Helen Mark heads to Cookham Dean, on the edge of the Berkshire Downs, to explore the landscape that inspired author Kenneth Grahame - giving rise to the magical world of The Wind In The Willows.
After his mother died when Grahame was just six, he and his siblings moved from Scotland to Berkshire, to live with their grandmother. She allowed the youngsters to play freely in the surrounding countryside, feeding their imaginations and introducing Kenneth to the woodlands, meadows and river banks that would reappear years later in his most famous book.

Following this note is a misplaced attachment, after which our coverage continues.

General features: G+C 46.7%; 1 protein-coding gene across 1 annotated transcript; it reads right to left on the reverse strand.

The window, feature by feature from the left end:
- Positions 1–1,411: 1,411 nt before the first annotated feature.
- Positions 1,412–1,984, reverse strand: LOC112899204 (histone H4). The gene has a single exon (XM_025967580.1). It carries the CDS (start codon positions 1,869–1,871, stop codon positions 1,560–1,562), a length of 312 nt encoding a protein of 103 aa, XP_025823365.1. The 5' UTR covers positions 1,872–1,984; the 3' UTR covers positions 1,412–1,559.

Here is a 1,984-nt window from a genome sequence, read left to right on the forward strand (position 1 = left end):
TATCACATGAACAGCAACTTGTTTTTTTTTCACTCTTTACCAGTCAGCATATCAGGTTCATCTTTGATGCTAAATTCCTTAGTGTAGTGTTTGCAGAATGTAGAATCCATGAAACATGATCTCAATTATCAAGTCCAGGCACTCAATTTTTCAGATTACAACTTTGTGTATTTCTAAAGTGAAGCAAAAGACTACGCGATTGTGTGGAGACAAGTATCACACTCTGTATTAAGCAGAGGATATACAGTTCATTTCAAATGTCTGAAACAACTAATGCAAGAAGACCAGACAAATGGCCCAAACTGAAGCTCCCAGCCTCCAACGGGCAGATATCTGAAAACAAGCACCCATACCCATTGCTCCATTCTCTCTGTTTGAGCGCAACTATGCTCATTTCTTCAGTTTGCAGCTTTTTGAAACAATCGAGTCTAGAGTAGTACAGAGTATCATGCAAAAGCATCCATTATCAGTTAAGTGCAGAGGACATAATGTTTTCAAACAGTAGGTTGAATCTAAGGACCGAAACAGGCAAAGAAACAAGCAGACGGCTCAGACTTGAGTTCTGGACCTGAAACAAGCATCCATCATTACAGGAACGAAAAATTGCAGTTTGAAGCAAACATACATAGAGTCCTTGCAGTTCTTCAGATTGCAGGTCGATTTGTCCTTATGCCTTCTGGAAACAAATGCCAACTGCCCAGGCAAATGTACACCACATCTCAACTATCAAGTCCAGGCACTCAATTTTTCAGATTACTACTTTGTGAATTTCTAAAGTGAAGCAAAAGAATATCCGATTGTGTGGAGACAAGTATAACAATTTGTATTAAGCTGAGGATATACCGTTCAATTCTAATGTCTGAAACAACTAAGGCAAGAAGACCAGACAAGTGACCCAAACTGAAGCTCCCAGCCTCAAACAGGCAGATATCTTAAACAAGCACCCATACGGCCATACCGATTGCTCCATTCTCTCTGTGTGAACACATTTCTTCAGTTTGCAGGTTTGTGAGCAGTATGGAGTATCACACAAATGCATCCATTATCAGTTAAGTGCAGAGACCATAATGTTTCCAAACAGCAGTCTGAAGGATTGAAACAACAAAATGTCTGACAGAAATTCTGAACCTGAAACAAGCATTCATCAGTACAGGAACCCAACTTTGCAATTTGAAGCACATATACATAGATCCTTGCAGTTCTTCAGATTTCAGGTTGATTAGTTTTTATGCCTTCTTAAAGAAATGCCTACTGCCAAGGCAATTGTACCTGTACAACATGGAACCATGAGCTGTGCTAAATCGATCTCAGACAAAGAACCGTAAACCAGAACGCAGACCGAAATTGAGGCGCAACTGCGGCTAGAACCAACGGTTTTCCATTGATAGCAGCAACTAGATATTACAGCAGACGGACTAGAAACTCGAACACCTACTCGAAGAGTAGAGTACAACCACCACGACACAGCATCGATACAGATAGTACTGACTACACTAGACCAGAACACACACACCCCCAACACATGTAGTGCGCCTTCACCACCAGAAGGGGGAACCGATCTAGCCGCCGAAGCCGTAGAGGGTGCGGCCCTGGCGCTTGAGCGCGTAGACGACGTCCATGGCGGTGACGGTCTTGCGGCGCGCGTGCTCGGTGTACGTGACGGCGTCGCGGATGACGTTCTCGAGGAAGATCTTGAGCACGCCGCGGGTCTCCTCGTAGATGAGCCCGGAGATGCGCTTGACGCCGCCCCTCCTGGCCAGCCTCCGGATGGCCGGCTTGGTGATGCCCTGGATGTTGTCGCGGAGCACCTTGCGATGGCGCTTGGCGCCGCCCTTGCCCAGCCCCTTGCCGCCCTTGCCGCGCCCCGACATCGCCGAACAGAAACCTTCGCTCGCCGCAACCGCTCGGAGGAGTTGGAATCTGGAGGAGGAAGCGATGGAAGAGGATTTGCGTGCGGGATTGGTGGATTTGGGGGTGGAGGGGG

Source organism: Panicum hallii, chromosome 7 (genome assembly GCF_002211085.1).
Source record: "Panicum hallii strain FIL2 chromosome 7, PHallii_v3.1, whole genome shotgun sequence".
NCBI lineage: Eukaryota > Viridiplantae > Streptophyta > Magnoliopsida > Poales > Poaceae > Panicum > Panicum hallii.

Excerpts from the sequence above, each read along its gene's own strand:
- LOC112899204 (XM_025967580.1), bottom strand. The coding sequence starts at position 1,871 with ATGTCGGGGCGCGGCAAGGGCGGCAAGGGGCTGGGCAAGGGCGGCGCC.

As an adult, Grahame returned to live in Cookham Dean with his own family, where the stories he told his young son were eventually turned into The Wind In The Willows.
Today, changes abound: Grahame's former home is a school; the National Trust has plans to revert an area of woodland back to grassland; and the river rowers are racers rather than picnickers. But the charm of the rural setting that was home to Ratty, Mole, Toad and Badger linge